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It’s rare that Officers at the Zoo have to worry about animals trying to get in.
As Police Officer Dale Anderson and Sgt. Christopher Carter walked their patrol route at the National Zoo in the pre-dawn hours of July 9, everything seemed quiet and routine—until suddenly, it wasn’t. Trapped between the steel bars of the fence near the entrance to the Hay Barn and the Loading Dock was a tiny, terrified fawn.
There were no animal keepers on-site at 4:49 a.m., so it was up to Anderson and Carter to free the little critter. Sgt. Carter unlocked the gate so they could reach the tangled fawn, but he’s a city kid from Baltimore, so it was up to Officer Anderson, who has experience with farm animals, to figure out how to free the fawn. It was a little awkward because of the way the little deer had trapped itself, but Anderson was able to gently lift the fawn and free it.
“I’ve never before had to assist baby deer,” Sgt. Carter said. “I was relieved that we were able to give it aid.”
As soon as it was freed, the uninjured fawn immediately curled up in the grass and lay still, as little fawns are taught to do by their mothers.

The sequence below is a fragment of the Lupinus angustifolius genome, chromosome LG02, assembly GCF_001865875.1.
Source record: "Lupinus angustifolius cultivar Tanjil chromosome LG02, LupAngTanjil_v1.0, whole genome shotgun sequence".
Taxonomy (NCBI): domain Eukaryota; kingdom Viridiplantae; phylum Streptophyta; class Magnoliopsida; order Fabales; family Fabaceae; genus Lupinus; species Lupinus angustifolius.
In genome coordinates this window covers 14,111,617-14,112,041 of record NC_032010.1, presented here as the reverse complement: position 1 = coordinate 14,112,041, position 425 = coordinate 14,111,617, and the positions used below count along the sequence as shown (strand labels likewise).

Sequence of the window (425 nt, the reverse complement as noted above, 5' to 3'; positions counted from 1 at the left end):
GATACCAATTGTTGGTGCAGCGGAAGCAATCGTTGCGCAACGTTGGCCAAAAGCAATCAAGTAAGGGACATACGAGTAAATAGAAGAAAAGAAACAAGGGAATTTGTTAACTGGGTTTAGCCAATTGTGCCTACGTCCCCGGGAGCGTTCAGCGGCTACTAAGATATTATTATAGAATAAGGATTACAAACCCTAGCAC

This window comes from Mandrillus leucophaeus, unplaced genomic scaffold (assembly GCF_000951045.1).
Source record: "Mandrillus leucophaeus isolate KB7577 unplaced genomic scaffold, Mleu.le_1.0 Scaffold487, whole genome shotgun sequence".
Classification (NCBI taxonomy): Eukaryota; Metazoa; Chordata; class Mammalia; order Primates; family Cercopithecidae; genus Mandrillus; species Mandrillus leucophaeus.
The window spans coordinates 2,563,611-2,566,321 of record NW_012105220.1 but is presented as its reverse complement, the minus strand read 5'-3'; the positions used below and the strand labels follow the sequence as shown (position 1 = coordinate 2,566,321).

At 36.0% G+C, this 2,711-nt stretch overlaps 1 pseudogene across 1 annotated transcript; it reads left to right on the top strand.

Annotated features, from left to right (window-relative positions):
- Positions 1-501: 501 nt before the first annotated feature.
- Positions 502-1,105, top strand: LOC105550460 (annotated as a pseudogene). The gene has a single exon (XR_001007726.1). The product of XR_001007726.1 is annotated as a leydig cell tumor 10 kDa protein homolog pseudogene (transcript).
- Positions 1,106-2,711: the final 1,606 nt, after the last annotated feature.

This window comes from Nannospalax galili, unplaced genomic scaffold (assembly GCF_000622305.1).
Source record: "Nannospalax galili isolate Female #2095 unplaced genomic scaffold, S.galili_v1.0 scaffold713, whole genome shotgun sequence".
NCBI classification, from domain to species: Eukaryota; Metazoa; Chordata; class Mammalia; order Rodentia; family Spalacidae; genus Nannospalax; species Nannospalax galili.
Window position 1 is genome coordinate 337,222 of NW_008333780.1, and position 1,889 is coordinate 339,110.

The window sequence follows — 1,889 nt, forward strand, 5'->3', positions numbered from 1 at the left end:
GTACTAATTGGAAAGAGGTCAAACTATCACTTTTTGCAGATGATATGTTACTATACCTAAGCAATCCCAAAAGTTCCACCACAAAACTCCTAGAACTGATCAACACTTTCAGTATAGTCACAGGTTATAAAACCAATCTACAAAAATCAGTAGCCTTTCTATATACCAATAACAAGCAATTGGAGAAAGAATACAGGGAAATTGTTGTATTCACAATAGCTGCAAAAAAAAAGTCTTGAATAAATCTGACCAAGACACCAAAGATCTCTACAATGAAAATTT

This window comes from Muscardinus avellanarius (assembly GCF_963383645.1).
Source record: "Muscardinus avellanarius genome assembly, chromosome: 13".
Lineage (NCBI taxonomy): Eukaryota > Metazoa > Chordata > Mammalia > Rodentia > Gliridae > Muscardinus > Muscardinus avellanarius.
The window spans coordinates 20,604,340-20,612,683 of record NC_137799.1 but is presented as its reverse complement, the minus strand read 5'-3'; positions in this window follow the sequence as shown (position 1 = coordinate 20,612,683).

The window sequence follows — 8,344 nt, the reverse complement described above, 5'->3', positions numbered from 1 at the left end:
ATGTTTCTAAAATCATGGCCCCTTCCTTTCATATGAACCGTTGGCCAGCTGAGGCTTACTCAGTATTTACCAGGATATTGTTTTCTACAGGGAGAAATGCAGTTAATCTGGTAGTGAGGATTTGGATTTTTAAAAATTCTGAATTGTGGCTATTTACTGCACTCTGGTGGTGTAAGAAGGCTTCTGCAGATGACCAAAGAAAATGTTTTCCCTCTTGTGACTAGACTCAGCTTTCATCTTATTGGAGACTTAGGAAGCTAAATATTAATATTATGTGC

The officers left the fawn for its doe to find. Mom may have a few words to say about adventurous youngsters who wander off into trouble.
On September 10, 2020, the National Weather Service issued an emergency flash flood watch. Rain poured down and quickly caused the nearby Rock Creek to overflow and dangerously fill the roadway.
OPS Officer Patrick Bero noticed a person was stuck inside a vehicle that was becoming submerged. He quickly radioed for assistance. Sgt. Jeffrey Matthews arrived on scene in the police’s Polaris, picked up Officer Bero, and together they made their way to the flooded vehicle, which was stuck in water that almost surpassed the door handles. Officer Bero assisted the driver of the vehicle through the passenger side window and onto the bed of the Polaris. After the driver was removed, the vehicle floated sideways on the roadway with the back of the car facing the flood-swollen Rock Creek. Fortunately, the OPS officers successfully rescued the driver from the dangerous situation, and delivered them unharmed onto dry land.
NZP officers made this rescue possible by working together to keep staff and visitors safe during a flash flood emergency.